Editions of the Paston Letters

The medieval letters and documents were first published by John Fenn across five volumes, beginning in 1789.

John Fenn, Original Letters written during the reigns of Henry VI, Edward IV, and Richard III by various persons of rank or consequence, containing many curious anecdotes relative to that turbulent and bloody, but hitherto dark period of our history, vols. 1-4,1787 - 19; vol 5. 1823.

Fenn published five volumes of the letters, each one with a basic 'translation' of the letter to aid with understanding.

Since Fenn, there have been three key scholarly editions of the medieval letters.

James Gairdner, The Paston letters, 1422-1509 A.D., (1872-75).

The first Gairdner edition was in 1872-1875 by James Gardiner. In this edition, the material is presented in chronological order, along with miscellaneous items about life and times in 15th century England. Gairdner has made many corrections and additions to the medieval letters as published by Fenn. He published a new edition in 1904 with further letters and comments, and used a different numbering system. There was a direct reprint of his work in 1910 but this used the 1872-1875 edition; the source used for the letters on this site is the 1904 edition as being the most up-to-date of the Gairdner editions. He used a different numbering system for the two editions, so identifying which edition is in use is important in considering the letters.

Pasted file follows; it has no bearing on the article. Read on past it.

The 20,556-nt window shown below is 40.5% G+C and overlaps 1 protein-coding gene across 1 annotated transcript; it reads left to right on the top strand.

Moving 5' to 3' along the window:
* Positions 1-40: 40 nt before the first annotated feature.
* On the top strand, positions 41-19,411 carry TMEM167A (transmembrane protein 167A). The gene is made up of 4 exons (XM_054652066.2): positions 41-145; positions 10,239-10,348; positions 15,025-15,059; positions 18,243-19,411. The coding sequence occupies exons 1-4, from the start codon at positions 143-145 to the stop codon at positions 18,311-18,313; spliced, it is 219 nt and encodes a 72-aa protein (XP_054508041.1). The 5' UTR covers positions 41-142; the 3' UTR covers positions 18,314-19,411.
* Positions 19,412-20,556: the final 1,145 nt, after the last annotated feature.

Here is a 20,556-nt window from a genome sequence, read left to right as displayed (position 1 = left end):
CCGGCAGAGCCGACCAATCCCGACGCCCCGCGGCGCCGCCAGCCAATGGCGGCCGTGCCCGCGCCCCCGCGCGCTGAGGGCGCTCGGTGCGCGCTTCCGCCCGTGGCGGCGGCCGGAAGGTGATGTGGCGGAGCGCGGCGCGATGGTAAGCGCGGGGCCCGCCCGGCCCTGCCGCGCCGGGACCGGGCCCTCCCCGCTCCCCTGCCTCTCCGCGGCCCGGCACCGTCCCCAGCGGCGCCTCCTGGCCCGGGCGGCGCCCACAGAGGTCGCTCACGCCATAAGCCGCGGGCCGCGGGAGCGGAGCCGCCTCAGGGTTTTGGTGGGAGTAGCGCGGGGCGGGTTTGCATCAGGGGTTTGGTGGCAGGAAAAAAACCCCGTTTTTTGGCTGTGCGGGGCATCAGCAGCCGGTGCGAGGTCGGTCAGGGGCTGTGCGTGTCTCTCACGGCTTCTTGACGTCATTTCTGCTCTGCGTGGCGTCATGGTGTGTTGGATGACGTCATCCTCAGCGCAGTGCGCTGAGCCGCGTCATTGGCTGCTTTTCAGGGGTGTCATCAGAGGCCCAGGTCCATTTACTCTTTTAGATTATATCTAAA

Norman Davis (ed.), Paston Letters and Papers of The Fifteenth Century, (1971-1976).

Richard Beadle and Colin Richmond, Paston Letters and Papers of the Fifteenth Century, - Part III, Early English Text Society, Supplementary Series 22 (Oxford, 2006).

In the 1970s, Norman Davis published two volumes, where he arranged the correspondence en bloc. The intention was to showcase the collections of each of the fifteen family members. The effect is to make individual Pastons to stand out more clearly. Davis's greatest expertise is in his understanding of the handwriting of the letters; he was in many cases able to distinguish who the scribe was for each letter and comments in detail on the handwriting. He also suggests or corrects amendments to easrlier assumptions about dates of letters.

Most recently, Beadle and Richmond have completed the third volume of Davis's enterprise, which includes new records and documents (among other material, there is a significant addition to Fastolff related documents in this volume).

The letters and documents as we are presenting them here are intended as an introduction, and we're adding some tools which the computer make avaialble. However, for academic research we would strongly advise that referencing and cross checking with Davis, Beadle and Richmond. The volumes provide many useful appendices and listings for those digging deeper.

There is also an easily accessible modern English translation: The Paston Letters: A Selection in Modern Spelling Ed. Davis, Oxford World's Classics, 1999.

There are other valuable books to help us understand the letters. Helen Castor's Blood and Roses brings the Pastons to life by using the letters to tell the Paston story. It's an excellent starting place for getting to know the medieval Pastons.

Colin Richmond's series of books, starting with The Paston Family in the fifteenth century: The first phase takes a more academic approach in analysing dates, locations and events in the letters. All will depend on how deep you want to delve into family life and national events in the 15th century!